The original carpaccio is a dish of thinly sliced raw beef. Next time you eat carpaccio, be aware that you’re eating a piece of art history. Look closely at your beef carpaccio: that crimson hue may be familiar to you (think hard, art snobs)…ah yes, it is the very crimson used in the 15th century paintings of Venetian painter, Vittore Carpaccio! This is what the owner of Harry’s Bar in Venice saw when he created this dish for a countess who couldn’t eat cooked meat. That was reportedly in 1950, and the name has stuck. The term carpaccio is now used more loosely to describe anything that is raw and thinly sliced, from fruits and vegetables to fish.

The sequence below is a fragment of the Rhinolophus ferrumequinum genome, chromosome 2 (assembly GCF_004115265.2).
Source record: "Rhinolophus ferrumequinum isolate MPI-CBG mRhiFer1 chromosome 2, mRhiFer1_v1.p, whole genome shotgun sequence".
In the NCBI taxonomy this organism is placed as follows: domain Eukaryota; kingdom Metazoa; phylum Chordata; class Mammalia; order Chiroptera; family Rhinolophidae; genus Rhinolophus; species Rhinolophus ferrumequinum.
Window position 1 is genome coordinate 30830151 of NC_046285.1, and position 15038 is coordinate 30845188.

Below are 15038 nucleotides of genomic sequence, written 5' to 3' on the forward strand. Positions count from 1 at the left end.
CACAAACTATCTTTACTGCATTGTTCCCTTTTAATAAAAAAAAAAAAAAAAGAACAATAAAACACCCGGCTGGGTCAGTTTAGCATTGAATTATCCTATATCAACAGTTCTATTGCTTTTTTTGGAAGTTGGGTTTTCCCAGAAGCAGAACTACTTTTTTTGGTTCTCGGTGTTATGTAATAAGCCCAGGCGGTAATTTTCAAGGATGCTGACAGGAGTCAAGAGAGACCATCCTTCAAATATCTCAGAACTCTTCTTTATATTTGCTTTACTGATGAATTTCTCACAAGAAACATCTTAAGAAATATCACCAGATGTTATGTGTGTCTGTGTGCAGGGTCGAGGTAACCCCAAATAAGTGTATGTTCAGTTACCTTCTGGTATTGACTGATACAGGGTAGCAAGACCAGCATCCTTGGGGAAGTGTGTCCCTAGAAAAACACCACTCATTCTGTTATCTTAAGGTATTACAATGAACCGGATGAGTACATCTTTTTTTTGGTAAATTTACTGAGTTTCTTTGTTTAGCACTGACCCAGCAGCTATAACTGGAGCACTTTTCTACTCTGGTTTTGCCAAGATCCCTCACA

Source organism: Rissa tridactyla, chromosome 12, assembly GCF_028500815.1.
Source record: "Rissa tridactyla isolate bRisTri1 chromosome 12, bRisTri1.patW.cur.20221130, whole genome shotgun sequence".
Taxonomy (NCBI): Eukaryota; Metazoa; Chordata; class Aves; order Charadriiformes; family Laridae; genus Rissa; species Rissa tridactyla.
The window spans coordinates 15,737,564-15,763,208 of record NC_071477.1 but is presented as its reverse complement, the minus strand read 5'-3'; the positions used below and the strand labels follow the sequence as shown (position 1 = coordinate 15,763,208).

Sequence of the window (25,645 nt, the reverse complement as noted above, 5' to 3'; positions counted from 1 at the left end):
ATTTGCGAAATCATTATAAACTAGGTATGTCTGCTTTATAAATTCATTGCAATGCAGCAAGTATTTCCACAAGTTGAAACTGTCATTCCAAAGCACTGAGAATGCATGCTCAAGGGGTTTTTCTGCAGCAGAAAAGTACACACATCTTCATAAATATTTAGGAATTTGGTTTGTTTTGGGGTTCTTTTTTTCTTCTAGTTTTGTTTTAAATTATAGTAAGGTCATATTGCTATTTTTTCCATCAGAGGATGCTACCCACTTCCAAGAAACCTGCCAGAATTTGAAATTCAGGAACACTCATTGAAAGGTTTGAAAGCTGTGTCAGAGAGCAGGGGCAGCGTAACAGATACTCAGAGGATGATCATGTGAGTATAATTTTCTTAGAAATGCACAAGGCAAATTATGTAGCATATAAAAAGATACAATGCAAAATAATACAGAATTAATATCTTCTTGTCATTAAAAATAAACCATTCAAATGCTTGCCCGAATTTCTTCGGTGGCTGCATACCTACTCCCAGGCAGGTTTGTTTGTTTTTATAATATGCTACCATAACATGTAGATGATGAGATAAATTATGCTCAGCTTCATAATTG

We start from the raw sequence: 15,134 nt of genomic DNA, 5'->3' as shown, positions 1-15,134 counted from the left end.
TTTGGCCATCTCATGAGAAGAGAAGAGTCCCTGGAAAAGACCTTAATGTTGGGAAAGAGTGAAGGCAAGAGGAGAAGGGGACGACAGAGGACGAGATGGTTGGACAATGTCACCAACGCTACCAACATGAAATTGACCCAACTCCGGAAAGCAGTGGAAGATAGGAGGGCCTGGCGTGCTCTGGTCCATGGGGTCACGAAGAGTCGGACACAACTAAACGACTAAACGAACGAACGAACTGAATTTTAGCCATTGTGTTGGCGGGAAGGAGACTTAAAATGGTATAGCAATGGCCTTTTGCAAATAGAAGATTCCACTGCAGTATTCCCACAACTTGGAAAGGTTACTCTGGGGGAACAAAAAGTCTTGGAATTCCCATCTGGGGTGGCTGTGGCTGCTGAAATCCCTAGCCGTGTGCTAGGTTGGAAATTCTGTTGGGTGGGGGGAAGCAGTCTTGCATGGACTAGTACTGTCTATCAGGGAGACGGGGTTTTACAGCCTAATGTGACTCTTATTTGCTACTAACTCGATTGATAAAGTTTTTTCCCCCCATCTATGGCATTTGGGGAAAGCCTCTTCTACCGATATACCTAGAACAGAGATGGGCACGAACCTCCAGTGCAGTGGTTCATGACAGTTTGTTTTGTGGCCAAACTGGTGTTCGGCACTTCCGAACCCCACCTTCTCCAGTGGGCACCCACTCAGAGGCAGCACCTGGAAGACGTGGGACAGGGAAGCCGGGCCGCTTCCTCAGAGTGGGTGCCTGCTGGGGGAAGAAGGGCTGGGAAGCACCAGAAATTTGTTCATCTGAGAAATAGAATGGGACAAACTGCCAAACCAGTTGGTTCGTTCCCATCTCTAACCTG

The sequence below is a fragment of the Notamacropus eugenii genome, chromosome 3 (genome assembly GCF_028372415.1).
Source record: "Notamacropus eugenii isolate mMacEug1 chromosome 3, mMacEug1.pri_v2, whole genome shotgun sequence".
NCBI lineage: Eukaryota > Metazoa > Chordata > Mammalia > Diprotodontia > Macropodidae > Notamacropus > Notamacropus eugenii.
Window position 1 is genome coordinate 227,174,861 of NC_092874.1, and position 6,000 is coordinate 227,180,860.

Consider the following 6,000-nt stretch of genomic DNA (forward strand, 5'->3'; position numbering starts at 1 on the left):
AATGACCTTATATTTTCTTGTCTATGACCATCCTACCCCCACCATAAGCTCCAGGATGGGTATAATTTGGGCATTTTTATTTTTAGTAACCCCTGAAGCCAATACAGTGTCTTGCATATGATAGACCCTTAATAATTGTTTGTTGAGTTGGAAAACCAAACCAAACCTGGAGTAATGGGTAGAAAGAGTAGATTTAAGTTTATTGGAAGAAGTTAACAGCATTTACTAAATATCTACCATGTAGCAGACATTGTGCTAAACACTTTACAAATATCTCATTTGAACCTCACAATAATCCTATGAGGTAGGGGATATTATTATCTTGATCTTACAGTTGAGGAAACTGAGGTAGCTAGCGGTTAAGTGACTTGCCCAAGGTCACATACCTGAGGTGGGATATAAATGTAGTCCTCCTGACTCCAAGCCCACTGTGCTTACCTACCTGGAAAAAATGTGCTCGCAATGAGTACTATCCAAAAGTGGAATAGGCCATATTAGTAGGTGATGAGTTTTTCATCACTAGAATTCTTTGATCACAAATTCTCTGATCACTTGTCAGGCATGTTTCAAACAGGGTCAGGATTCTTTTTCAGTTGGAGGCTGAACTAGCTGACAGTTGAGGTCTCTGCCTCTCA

Use today’s Word of the Day (for vegetable carpaccio): The Mighty Mandoline Slicer